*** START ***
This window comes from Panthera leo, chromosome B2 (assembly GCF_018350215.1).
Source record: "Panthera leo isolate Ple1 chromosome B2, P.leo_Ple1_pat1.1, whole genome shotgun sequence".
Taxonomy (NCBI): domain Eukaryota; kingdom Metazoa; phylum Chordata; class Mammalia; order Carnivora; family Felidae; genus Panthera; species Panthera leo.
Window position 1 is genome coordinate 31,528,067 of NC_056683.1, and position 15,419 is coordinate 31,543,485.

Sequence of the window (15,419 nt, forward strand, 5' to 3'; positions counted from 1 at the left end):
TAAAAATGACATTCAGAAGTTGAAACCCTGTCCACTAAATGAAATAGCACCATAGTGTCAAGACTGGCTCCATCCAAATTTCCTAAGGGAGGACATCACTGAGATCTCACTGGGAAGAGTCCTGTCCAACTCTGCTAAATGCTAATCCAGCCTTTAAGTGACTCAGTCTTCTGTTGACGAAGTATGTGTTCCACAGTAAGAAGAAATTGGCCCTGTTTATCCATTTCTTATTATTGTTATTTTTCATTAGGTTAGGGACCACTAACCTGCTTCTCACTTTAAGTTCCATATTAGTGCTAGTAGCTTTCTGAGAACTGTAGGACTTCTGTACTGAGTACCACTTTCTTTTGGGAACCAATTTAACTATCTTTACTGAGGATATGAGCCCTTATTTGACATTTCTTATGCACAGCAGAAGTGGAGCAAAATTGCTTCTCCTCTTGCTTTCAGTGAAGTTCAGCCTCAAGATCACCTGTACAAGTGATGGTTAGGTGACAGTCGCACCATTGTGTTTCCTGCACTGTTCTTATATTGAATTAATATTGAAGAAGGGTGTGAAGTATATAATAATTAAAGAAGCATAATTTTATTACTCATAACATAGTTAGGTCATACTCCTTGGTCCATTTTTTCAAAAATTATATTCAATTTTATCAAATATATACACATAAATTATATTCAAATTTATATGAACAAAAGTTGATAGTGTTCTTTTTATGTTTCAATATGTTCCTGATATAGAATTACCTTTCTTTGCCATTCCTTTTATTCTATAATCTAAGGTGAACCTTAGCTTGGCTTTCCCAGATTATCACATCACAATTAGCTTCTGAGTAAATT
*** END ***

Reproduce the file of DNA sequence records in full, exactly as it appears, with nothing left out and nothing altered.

This window comes from Panthera leo, chromosome B2 (assembly GCF_018350215.1).
Source record: "Panthera leo isolate Ple1 chromosome B2, P.leo_Ple1_pat1.1, whole genome shotgun sequence".
Taxonomy (NCBI): domain Eukaryota; kingdom Metazoa; phylum Chordata; class Mammalia; order Carnivora; family Felidae; genus Panthera; species Panthera leo.
Window position 1 is genome coordinate 31,528,067 of NC_056683.1, and position 15,419 is coordinate 31,543,485.

Sequence of the window (15,419 nt, forward strand, 5' to 3'; positions counted from 1 at the left end):
TAAAAATGACATTCAGAAGTTGAAACCCTGTCCACTAAATGAAATAGCACCATAGTGTCAAGACTGGCTCCATCCAAATTTCCTAAGGGAGGACATCACTGAGATCTCACTGGGAAGAGTCCTGTCCAACTCTGCTAAATGCTAATCCAGCCTTTAAGTGACTCAGTCTTCTGTTGACGAAGTATGTGTTCCACAGTAAGAAGAAATTGGCCCTGTTTATCCATTTCTTATTATTGTTATTTTTCATTAGGTTAGGGACCACTAACCTGCTTCTCACTTTAAGTTCCATATTAGTGCTAGTAGCTTTCTGAGAACTGTAGGACTTCTGTACTGAGTACCACTTTCTTTTGGGAACCAATTTAACTATCTTTACTGAGGATATGAGCCCTTATTTGACATTTCTTATGCACAGCAGAAGTGGAGCAAAATTGCTTCTCCTCTTGCTTTCAGTGAAGTTCAGCCTCAAGATCACCTGTACAAGTGATGGTTAGGTGACAGTCGCACCATTGTGTTTCCTGCACTGTTCTTATATTGAATTAATATTGAAGAAGGGTGTGAAGTATATAATAATTAAAGAAGCATAATTTTATTACTCATAACATAGTTAGGTCATACTCCTTGGTCCATTTTTTCAAAAATTATATTCAATTTTATCAAATATATACACATAAATTATATTCAAATTTATATGAACAAAAGTTGATAGTGTTCTTTTTATGTTTCAATATGTTCCTGATATAGAATTACCTTTCTTTGCCATTCCTTTTATTCTATAATCTAAGGTGAACCTTAGCTTGGCTTTCCCAGATTATCACATCACAATTAGCTTCTGAGTAAATT